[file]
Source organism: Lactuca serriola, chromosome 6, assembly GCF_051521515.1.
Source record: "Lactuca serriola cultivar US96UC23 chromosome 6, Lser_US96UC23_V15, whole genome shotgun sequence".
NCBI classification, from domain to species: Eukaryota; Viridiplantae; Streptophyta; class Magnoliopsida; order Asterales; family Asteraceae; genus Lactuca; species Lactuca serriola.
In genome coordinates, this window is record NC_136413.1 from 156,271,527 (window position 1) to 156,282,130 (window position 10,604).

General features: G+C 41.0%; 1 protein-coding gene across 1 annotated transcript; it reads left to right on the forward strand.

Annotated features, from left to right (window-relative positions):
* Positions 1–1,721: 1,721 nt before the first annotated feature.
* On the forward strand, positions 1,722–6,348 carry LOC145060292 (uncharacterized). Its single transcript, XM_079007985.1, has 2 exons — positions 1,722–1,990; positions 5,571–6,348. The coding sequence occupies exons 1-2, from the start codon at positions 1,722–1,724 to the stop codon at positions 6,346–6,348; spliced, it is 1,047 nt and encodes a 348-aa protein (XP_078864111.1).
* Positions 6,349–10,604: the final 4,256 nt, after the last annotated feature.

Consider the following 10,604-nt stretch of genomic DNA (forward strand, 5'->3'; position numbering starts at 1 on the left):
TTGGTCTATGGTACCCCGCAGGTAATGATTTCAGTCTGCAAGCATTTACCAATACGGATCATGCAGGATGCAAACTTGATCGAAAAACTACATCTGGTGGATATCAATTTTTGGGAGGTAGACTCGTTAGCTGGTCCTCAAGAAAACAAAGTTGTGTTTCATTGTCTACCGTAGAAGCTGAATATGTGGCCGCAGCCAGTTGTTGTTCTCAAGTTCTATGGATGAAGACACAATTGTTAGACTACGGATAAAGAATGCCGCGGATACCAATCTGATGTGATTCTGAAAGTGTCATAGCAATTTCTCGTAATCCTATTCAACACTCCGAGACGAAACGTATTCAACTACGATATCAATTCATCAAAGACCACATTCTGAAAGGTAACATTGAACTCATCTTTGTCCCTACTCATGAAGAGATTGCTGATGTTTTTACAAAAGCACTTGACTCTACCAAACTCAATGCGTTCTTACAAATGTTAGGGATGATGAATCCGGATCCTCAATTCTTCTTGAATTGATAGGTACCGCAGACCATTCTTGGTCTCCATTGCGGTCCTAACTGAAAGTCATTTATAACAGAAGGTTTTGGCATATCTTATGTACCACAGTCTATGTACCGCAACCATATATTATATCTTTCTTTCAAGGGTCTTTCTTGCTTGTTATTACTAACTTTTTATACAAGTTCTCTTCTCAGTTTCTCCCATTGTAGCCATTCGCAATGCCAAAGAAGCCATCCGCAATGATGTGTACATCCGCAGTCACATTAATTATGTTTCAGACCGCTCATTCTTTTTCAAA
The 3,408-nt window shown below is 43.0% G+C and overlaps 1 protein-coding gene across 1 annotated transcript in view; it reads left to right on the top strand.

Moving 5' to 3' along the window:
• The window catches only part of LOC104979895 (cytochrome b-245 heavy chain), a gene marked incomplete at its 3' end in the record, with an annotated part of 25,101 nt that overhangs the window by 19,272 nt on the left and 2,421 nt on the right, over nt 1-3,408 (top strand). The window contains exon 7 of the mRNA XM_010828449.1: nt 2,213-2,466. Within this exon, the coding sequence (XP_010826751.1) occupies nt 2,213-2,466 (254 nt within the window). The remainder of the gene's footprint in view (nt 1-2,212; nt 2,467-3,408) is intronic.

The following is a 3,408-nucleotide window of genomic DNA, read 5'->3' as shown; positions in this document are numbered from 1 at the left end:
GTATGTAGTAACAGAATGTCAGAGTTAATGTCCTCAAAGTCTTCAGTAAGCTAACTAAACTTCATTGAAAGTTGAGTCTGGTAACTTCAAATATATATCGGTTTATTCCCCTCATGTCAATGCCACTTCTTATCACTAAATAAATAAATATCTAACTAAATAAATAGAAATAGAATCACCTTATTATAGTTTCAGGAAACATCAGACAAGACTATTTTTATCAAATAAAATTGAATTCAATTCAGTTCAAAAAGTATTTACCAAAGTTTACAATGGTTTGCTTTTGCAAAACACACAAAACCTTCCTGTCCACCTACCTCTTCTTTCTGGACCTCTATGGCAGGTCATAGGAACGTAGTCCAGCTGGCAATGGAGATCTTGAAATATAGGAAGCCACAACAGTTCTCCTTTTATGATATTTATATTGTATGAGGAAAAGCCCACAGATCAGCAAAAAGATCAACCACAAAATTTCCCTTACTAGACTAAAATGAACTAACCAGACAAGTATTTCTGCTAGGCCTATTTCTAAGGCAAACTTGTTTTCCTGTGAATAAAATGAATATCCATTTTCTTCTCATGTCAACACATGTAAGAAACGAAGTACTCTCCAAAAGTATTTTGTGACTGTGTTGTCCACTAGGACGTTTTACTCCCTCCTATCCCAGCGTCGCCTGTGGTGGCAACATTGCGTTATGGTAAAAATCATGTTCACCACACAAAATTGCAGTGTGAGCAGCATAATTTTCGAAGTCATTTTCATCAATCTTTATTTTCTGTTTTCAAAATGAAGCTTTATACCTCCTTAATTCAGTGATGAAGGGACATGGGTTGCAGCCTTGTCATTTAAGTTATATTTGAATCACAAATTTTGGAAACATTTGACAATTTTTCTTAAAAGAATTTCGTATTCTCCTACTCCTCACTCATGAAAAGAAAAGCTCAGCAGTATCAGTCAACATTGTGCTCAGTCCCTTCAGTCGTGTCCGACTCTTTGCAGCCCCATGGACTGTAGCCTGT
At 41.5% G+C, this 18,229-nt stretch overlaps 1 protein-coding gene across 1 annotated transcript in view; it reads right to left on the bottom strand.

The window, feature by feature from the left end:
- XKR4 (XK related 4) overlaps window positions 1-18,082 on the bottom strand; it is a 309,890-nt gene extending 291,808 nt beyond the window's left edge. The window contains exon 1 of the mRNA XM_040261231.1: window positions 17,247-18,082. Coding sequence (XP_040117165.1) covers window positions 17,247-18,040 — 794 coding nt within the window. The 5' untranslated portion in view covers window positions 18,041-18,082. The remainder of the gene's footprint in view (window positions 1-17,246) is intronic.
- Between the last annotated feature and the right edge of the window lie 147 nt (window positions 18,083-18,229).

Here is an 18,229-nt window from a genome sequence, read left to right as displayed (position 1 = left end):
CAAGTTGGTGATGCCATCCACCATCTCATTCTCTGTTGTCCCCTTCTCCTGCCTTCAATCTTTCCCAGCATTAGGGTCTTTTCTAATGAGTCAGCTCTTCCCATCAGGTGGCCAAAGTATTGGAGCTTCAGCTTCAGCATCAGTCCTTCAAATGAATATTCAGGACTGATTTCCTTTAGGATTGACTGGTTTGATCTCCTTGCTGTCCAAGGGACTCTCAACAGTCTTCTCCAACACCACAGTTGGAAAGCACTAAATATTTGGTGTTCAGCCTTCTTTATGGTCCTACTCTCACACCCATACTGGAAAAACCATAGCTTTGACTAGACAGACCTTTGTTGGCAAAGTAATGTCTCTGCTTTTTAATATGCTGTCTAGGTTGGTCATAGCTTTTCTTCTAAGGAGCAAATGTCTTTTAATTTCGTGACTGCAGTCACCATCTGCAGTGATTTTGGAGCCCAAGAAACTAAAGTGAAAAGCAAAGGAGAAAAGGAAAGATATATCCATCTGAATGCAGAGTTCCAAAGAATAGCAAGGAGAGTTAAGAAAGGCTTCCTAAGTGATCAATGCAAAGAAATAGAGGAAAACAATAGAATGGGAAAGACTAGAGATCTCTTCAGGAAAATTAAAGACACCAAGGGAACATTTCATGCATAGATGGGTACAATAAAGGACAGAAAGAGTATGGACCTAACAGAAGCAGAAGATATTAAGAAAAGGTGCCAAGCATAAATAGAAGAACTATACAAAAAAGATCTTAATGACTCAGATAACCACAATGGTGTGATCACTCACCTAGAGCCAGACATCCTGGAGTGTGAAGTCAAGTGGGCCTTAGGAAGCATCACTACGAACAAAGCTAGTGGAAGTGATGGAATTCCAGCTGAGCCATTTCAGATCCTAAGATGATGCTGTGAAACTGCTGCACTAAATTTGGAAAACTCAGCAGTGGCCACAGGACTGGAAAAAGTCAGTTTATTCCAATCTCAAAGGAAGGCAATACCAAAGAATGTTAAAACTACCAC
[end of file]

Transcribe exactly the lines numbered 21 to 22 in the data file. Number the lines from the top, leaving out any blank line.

Here is an 18,229-nt window from a genome sequence, read left to right as displayed (position 1 = left end):
CAAGTTGGTGATGCCATCCACCATCTCATTCTCTGTTGTCCCCTTCTCCTGCCTTCAATCTTTCCCAGCATTAGGGTCTTTTCTAATGAGTCAGCTCTTCCCATCAGGTGGCCAAAGTATTGGAGCTTCAGCTTCAGCATCAGTCCTTCAAATGAATATTCAGGACTGATTTCCTTTAGGATTGACTGGTTTGATCTCCTTGCTGTCCAAGGGACTCTCAACAGTCTTCTCCAACACCACAGTTGGAAAGCACTAAATATTTGGTGTTCAGCCTTCTTTATGGTCCTACTCTCACACCCATACTGGAAAAACCATAGCTTTGACTAGACAGACCTTTGTTGGCAAAGTAATGTCTCTGCTTTTTAATATGCTGTCTAGGTTGGTCATAGCTTTTCTTCTAAGGAGCAAATGTCTTTTAATTTCGTGACTGCAGTCACCATCTGCAGTGATTTTGGAGCCCAAGAAACTAAAGTGAAAAGCAAAGGAGAAAAGGAAAGATATATCCATCTGAATGCAGAGTTCCAAAGAATAGCAAGGAGAGTTAAGAAAGGCTTCCTAAGTGATCAATGCAAAGAAATAGAGGAAAACAATAGAATGGGAAAGACTAGAGATCTCTTCAGGAAAATTAAAGACACCAAGGGAACATTTCATGCATAGATGGGTACAATAAAGGACAGAAAGAGTATGGACCTAACAGAAGCAGAAGATATTAAGAAAAGGTGCCAAGCATAAATAGAAGAACTATACAAAAAAGATCTTAATGACTCAGATAACCACAATGGTGTGATCACTCACCTAGAGCCAGACATCCTGGAGTGTGAAGTCAAGTGGGCCTTAGGAAGCATCACTACGAACAAAGCTAGTGGAAGTGATGGAATTCCAGCTGAGCCATTTCAGATCCTAAGATGATGCTGTGAAACTGCTGCACTAAATTTGGAAAACTCAGCAGTGGCCACAGGACTGGAAAAAGTCAGTTTATTCCAATCTCAAAGGAAGGCAATACCAAAGAATGTTAAAACTACCAC